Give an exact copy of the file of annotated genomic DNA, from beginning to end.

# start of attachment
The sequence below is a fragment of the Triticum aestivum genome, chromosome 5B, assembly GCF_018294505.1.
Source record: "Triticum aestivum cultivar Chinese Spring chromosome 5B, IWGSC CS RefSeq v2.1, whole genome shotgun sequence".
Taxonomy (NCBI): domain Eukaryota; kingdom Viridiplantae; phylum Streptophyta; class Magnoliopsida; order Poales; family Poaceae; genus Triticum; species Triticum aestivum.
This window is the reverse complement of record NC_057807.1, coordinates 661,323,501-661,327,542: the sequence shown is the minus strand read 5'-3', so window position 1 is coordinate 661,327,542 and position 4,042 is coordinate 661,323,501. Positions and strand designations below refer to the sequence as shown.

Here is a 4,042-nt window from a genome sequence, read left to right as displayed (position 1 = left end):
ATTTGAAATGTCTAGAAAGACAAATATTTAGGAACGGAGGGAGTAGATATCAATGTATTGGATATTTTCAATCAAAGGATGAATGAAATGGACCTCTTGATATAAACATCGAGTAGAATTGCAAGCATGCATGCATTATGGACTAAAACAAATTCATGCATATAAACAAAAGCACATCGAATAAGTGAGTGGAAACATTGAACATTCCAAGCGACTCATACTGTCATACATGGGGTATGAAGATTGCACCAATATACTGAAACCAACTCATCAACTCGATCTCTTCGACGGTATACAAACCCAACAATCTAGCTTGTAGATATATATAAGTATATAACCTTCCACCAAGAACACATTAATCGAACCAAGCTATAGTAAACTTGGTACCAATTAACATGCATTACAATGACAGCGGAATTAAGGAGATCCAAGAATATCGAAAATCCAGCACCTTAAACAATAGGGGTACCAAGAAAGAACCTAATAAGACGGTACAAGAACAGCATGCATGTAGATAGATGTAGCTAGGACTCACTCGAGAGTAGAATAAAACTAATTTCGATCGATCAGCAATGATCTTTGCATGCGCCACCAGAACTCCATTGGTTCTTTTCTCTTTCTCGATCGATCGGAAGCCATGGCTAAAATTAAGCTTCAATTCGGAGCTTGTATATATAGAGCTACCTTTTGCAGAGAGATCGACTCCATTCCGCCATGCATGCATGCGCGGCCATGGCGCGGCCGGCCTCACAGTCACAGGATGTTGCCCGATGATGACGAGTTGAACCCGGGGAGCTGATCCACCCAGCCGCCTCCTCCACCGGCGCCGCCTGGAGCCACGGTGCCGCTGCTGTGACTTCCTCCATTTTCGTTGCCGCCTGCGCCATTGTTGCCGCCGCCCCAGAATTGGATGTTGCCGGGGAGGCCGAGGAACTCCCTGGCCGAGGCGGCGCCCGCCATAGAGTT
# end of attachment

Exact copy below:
The sequence below is a fragment of the Triticum aestivum genome, chromosome 5B, assembly GCF_018294505.1.
Source record: "Triticum aestivum cultivar Chinese Spring chromosome 5B, IWGSC CS RefSeq v2.1, whole genome shotgun sequence".
Taxonomy (NCBI): domain Eukaryota; kingdom Viridiplantae; phylum Streptophyta; class Magnoliopsida; order Poales; family Poaceae; genus Triticum; species Triticum aestivum.
This window is the reverse complement of record NC_057807.1, coordinates 661,323,501-661,327,542: the sequence shown is the minus strand read 5'-3', so window position 1 is coordinate 661,327,542 and position 4,042 is coordinate 661,323,501. Positions and strand designations below refer to the sequence as shown.

Here is a 4,042-nt window from a genome sequence, read left to right as displayed (position 1 = left end):
ATTTGAAATGTCTAGAAAGACAAATATTTAGGAACGGAGGGAGTAGATATCAATGTATTGGATATTTTCAATCAAAGGATGAATGAAATGGACCTCTTGATATAAACATCGAGTAGAATTGCAAGCATGCATGCATTATGGACTAAAACAAATTCATGCATATAAACAAAAGCACATCGAATAAGTGAGTGGAAACATTGAACATTCCAAGCGACTCATACTGTCATACATGGGGTATGAAGATTGCACCAATATACTGAAACCAACTCATCAACTCGATCTCTTCGACGGTATACAAACCCAACAATCTAGCTTGTAGATATATATAAGTATATAACCTTCCACCAAGAACACATTAATCGAACCAAGCTATAGTAAACTTGGTACCAATTAACATGCATTACAATGACAGCGGAATTAAGGAGATCCAAGAATATCGAAAATCCAGCACCTTAAACAATAGGGGTACCAAGAAAGAACCTAATAAGACGGTACAAGAACAGCATGCATGTAGATAGATGTAGCTAGGACTCACTCGAGAGTAGAATAAAACTAATTTCGATCGATCAGCAATGATCTTTGCATGCGCCACCAGAACTCCATTGGTTCTTTTCTCTTTCTCGATCGATCGGAAGCCATGGCTAAAATTAAGCTTCAATTCGGAGCTTGTATATATAGAGCTACCTTTTGCAGAGAGATCGACTCCATTCCGCCATGCATGCATGCGCGGCCATGGCGCGGCCGGCCTCACAGTCACAGGATGTTGCCCGATGATGACGAGTTGAACCCGGGGAGCTGATCCACCCAGCCGCCTCCTCCACCGGCGCCGCCTGGAGCCACGGTGCCGCTGCTGTGACTTCCTCCATTTTCGTTGCCGCCTGCGCCATTGTTGCCGCCGCCCCAGAATTGGATGTTGCCGGGGAGGCCGAGGAACTCCCTGGCCGAGGCGGCGCCCGCCATAGAGTT